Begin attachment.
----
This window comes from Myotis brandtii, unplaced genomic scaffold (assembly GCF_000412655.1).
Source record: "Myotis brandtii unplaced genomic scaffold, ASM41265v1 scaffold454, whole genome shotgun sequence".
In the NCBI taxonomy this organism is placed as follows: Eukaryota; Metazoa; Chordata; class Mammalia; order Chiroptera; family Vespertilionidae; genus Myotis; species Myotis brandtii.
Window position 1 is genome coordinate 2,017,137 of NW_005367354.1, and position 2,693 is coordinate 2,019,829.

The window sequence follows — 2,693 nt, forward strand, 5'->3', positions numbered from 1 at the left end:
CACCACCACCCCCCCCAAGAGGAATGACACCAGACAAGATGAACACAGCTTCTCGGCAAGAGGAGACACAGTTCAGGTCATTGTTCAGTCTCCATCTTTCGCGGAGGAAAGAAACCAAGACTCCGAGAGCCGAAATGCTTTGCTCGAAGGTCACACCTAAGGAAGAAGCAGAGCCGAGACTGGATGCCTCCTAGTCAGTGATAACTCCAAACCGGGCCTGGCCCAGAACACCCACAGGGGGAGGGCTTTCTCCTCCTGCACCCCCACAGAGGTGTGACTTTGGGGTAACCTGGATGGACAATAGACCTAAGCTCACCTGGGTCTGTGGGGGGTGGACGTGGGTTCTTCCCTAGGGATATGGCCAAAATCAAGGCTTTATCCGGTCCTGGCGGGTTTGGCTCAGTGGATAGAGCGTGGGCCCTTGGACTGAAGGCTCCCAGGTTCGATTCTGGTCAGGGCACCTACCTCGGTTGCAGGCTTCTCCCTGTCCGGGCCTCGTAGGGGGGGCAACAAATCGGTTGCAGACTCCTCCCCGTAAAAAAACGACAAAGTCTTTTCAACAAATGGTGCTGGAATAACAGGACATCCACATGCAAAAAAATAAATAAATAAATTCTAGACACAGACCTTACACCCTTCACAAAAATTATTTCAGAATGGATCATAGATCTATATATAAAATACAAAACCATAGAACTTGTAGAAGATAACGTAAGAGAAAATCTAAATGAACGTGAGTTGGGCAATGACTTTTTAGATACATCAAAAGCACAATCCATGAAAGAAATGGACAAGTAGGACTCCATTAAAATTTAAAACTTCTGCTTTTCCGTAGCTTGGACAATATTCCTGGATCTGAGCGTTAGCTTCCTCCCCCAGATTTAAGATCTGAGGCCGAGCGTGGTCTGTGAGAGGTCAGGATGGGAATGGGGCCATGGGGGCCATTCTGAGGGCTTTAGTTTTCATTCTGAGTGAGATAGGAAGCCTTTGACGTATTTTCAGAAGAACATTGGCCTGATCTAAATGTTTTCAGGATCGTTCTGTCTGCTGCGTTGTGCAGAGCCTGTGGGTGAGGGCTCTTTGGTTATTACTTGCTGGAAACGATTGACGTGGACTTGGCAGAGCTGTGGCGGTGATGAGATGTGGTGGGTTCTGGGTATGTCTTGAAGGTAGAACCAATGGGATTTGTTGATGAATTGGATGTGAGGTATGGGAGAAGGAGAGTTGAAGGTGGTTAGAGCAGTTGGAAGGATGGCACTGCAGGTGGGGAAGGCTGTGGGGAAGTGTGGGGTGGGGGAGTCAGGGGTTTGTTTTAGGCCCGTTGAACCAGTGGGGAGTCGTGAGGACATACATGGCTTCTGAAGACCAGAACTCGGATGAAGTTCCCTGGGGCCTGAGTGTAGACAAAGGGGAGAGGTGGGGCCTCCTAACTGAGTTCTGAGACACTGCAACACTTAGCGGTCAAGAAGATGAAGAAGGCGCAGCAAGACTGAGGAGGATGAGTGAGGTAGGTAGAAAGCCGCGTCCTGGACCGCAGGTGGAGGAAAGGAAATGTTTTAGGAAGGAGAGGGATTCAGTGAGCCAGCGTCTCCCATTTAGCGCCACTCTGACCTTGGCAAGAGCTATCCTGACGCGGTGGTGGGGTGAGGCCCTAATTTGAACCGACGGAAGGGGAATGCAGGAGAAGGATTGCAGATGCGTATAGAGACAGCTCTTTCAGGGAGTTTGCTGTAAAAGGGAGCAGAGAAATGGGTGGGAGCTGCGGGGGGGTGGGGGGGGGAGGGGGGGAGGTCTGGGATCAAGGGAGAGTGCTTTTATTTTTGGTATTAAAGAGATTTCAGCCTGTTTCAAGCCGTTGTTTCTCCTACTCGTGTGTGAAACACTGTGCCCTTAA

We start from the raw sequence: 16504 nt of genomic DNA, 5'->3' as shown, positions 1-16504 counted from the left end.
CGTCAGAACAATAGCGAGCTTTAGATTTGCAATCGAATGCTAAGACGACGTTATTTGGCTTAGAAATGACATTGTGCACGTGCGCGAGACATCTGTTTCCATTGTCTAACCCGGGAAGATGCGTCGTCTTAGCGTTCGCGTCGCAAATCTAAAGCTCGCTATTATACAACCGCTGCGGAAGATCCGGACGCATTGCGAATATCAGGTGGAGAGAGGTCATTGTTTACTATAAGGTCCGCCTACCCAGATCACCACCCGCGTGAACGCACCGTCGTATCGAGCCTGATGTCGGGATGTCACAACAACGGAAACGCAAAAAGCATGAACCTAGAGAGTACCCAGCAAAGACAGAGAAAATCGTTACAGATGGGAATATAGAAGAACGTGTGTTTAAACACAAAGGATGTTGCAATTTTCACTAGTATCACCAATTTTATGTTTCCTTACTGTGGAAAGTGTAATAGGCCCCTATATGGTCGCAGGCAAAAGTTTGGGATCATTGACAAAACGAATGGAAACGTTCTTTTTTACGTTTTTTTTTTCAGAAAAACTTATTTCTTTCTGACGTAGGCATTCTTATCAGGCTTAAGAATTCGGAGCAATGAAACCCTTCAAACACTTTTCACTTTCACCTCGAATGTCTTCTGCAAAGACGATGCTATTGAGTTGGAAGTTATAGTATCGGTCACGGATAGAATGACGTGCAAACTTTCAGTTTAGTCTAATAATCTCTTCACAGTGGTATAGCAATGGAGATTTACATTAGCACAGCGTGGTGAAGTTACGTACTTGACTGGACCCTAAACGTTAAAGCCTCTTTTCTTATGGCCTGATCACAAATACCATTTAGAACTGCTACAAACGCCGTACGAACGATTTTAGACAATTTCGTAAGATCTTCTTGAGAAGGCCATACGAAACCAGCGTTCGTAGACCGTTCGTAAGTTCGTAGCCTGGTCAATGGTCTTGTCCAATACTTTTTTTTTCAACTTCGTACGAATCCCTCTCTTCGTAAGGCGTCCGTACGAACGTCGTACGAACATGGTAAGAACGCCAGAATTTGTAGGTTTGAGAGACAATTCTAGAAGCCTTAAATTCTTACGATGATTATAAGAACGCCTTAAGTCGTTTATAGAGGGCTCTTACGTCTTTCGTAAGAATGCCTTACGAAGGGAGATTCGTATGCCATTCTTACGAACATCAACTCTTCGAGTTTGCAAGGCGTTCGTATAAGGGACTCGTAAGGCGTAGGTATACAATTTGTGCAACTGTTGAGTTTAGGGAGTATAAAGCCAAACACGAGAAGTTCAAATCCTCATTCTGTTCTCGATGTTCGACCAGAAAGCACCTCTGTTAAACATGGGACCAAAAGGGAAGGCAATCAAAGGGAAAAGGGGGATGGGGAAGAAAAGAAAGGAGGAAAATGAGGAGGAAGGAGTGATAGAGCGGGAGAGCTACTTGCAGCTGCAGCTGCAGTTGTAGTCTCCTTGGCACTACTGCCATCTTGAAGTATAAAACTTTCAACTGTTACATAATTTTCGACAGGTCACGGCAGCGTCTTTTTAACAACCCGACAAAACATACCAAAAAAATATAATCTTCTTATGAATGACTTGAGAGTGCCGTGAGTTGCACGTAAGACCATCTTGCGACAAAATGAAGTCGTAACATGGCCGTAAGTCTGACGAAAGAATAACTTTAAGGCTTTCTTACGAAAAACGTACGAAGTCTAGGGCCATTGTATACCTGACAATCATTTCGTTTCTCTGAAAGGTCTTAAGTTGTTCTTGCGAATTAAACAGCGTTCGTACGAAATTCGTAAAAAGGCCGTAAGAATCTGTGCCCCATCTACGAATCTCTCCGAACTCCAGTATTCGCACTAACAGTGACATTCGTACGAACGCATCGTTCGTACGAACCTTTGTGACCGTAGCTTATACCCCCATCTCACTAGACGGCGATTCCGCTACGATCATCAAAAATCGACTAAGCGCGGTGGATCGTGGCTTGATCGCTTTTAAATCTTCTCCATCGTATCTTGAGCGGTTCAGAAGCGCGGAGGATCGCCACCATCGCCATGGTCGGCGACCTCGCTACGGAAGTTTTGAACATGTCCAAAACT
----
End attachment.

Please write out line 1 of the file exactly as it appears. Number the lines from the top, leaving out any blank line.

This window comes from Myotis brandtii, unplaced genomic scaffold (assembly GCF_000412655.1).